Lost Boy? Lost Girl.

Pop culture and I have an on-off relationship. I mostly attribute this to growing up in Nowheresville, Denmark, in a family obsessed by 1940s and 1950s American popular entertainment (think Frank Sinatra, Vincente Minnelli films and the Great American Songbook), so when I went to school and was surrounded by kids immersed in current music, I was woefully lost. It took me about three months to figure out what song the kids were singing in the playground and, as my family rarely went to see current films, most 1980s teen films completely passed me by. I'm reminded of my 1980s pop culture black hole as most of my peers are reminiscing about The Lost Boys and License to Drive in the wake of Corey Haim's death. I finally saw The Lost Boys some six or seven years ago. It is undeniably an entertaining slice of comedic vampire horror, but I was obviously way too old to connect with it. So, in an odd way, Haim's death does sadden me but my sadness is reserved for that young girl who failed so miserably at fitting in at school and not a shared piece of pop culture fading away reflecting our mortality etc. But watch this space once people like Ewan McGregor (oh, Trainspotting, the film that defined my generation and demographic segment), Jarvis Cocker (playground singing? No, massive dance-floor singalong) or even Douglas Coupland (whose early novels spawned a mild obsession mid-1990s) start 'shuffleing off this mortall coile'. I'll be right here bawling my eyes out and wondering what happened to that bright-eyed lit student girl with the funky charity shop clothes.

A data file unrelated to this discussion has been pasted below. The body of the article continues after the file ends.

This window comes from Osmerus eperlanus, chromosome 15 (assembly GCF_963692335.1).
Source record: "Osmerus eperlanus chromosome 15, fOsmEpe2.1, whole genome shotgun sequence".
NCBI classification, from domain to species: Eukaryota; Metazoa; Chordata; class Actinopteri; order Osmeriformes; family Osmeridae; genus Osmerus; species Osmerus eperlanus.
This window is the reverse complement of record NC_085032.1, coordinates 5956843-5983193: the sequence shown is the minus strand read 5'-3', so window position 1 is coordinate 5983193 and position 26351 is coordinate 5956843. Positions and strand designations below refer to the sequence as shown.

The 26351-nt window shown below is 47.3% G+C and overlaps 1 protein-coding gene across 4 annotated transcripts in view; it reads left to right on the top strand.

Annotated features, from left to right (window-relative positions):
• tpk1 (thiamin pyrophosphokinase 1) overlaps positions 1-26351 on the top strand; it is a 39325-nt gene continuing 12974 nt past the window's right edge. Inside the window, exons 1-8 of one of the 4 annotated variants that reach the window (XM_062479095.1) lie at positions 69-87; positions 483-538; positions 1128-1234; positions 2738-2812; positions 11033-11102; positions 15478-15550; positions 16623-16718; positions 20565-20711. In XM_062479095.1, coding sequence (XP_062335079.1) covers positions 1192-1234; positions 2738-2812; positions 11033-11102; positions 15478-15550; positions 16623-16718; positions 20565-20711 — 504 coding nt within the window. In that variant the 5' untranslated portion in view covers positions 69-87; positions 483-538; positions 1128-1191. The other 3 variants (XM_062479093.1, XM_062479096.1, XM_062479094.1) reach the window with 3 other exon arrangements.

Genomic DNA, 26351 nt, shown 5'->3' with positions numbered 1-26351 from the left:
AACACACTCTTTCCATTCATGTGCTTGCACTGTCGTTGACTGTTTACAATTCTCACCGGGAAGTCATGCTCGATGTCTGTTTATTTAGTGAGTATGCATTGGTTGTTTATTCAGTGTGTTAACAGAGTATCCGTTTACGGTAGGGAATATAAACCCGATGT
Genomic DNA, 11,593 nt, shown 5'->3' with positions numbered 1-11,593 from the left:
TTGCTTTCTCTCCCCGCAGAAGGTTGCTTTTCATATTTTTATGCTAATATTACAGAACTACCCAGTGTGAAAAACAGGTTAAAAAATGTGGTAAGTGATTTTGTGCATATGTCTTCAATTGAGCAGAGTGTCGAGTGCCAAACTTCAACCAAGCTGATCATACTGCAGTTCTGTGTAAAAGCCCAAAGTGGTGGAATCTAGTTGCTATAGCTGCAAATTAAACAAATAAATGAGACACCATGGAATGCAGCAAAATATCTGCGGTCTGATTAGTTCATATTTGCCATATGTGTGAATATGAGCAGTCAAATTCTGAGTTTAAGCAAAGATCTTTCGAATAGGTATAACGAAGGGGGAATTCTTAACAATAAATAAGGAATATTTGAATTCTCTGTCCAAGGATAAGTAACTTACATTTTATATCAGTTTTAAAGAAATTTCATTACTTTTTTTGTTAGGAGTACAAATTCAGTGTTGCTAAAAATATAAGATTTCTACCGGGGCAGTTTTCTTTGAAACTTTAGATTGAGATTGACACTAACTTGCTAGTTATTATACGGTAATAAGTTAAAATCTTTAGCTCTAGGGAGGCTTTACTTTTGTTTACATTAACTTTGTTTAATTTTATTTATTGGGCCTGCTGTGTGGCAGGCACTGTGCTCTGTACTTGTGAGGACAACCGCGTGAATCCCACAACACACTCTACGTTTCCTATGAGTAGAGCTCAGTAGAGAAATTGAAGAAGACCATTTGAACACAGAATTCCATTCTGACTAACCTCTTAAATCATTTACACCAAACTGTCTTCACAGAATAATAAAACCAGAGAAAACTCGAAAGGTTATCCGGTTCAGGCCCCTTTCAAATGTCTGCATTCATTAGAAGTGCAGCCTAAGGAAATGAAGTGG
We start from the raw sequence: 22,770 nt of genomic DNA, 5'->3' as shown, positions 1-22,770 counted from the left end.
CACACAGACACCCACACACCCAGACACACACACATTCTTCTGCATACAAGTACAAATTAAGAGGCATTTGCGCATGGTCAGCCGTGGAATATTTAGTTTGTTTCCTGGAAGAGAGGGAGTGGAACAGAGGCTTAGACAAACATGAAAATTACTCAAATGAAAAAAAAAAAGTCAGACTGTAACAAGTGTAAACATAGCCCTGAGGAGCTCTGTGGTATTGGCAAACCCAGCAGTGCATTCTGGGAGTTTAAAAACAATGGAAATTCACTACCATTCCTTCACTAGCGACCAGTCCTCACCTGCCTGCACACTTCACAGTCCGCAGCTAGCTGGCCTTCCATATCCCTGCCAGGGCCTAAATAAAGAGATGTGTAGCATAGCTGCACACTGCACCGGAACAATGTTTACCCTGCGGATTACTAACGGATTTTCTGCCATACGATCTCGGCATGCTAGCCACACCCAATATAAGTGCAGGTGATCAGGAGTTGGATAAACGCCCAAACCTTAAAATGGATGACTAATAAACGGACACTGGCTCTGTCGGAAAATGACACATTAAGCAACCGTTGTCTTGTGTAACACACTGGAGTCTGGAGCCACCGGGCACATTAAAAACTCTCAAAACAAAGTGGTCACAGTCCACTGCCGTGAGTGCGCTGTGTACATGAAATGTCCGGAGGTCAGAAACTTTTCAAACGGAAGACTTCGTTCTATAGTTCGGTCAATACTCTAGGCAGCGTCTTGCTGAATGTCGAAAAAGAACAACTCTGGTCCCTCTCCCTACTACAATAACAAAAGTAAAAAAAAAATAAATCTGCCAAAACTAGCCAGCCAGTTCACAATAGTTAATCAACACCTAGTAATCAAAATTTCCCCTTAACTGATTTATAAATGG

A few random links:

Finally, I have promised to mention that Lucky 7 Canteen on Glasgow's Bath Street is super-keen to host knitting groups. They'll keep lighting up and be very happy to serve delicious food/drinks to discerning knitters. Ask for Mel if your knitting group needs a new hang-out.